“If I expect to expect something at some date in the future, then I already expect that something at present.” – Nicholas Taleb, ‘The Law of Iterated Expectations’ , The Black Swan
I will phrase this slightly differently: if you believe that you will believe something in the future, then you in fact already believe it now. Unless you can accurately some future earth shattering event that changes your very thought processes, this should hold true. The distance between the thought and the truth in this case is nonexistent.
Yet the same is not true of action. If you believe that you should do something in the future, that is not the same as doing it now. Obviously, this is because thinking about doing something is not the same as doing it.
But in many smaller cases, the difference between these two is not so large. I’m not talking about the absent daydreams you think when you let your mind wander, or the twisted fantasies that you can’t help pondering sometimes.
I mean the more mundane thoughts that pop up on a regular basis, ranging from the easily completed (I need to do my laundry) to the difficult and long (I need to write that novel). These are thoughts that pop up with some regularity in the heads of many. The exact contents will vary from person to person, yet everyone has hypothetically actionable thoughts come through on a daily basis.
The difference is what you choose to do with that thought. At best, it gets filed away in your mental inbox, or at worst, let go to float away to oblivion. Everyone knows how it feels to come across an errant to-do item that somehow managed to slip under your radar until the last minute. And we know how easy it is to click on an email, tell yourself that you will respond to it in detail later, and then skim over that line in your inbox ten time in the next week, thinking that it was read and does not warrant attention. Then you get an irate follow up email demanding a response, and guiltily slink back to deal with it anew. Or you will periodically remember without following through; daily tormented by your personal to-do list of ‘should, could, would’s – but won’t.
The root problem here is the gap between decision and action. When you file away that email, or tell yourself you’ll do the laundry later, or otherwise push off any sort of immediate responsibility, you have already made the decision to complete the action in question. Sometimes you end up pushing it away again and again so that it never gets done, but during each time that you shirk the now, you are not consciously choosing to decline the task. You have made up your mind to do it, simply at a later date. The gap between decision and action widens.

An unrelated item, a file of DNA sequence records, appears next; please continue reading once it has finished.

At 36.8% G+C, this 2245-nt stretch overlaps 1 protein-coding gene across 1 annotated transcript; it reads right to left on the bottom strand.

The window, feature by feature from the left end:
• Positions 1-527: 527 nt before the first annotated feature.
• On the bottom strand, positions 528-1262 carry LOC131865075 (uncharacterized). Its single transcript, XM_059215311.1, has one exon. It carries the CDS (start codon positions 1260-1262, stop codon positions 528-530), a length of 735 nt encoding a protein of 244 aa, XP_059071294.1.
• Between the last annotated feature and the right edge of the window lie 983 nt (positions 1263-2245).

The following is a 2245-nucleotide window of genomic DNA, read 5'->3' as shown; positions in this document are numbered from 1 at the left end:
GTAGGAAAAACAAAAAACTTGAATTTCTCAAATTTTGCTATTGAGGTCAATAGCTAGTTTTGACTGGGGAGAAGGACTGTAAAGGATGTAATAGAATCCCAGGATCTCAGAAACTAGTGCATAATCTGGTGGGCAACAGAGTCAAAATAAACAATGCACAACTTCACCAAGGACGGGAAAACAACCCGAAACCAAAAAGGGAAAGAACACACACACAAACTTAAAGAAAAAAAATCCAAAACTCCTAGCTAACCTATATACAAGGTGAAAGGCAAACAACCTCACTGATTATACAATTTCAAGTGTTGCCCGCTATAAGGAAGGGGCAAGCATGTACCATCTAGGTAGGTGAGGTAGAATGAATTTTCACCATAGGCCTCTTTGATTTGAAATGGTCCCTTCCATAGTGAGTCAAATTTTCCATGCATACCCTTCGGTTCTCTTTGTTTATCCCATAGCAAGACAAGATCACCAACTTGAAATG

A better method would be to shrink that decision action gap and follow through on actions as soon as possible after the decision to carry them out is made. Of course it is not always possible to complete the action in question immediately, (perhaps you notice how unkempt your room is only minutes before a pressing engagement) but rarely are you unable to complete a task within the next day. (Clean your room after you get back)
I’d say that you should immediately complete any action that is doable with the resources at hand, if the the next action step takes less time than you have available. If you goal is to write a book and you have an hour available, lock yourself away for that time and get down as many words as possible. That’s not the whole novel, but its a step in the right direction, and could lead to a success spiral that will help you continue. But if you only have ten minutes free, your writing would not be very productive for that time span, so the best option would be to file that thought away.
Simply put: complete your actionable thoughts immediately, schedule the bigger thoughts for your next free time chunk, and forget the rest of ’em. (As David Allen of Getting Things Done says, “There is no reason to ever have the same thought twice, unless you like having that thought.”)
Minimizing the distance between deciding to do an action and doing it is beneficial for two reasons. It leads to a higher rate of thought completion, but it also decreases your cognitive operating load. If you do something when you first think of it, you don’t have to have it lingering in your head afterwards to worry about.
It also makes you to put your money where your mouth is. You can’t lie to yourself and say you’re productive because you have all these hypothetical projects in mind. Lessening the disparity between the inside and the outside of your head is always a good thing. You can’t change reality, but you can change the way you interface with it.
My brother is a good example of someone caught in the decision action gap. He’s interested in personal productivity and writing like I am, oftentimes asking me which tools are best for doing what. He agrees that he should write daily, agrees that reading nonfiction books is good for him, agrees that television is not a constructive use of time – and yet I have not yet seen him follow those thoughts to completion. The gap between his decision to partake in the activities and their completion is so large as to prevent them ever happening. Reading about productivity is not the same as being productive. (This is a trap many get stuck in, including myself.)
What actionable thoughts have you held off completing? Are you conscious of your own decision action gap?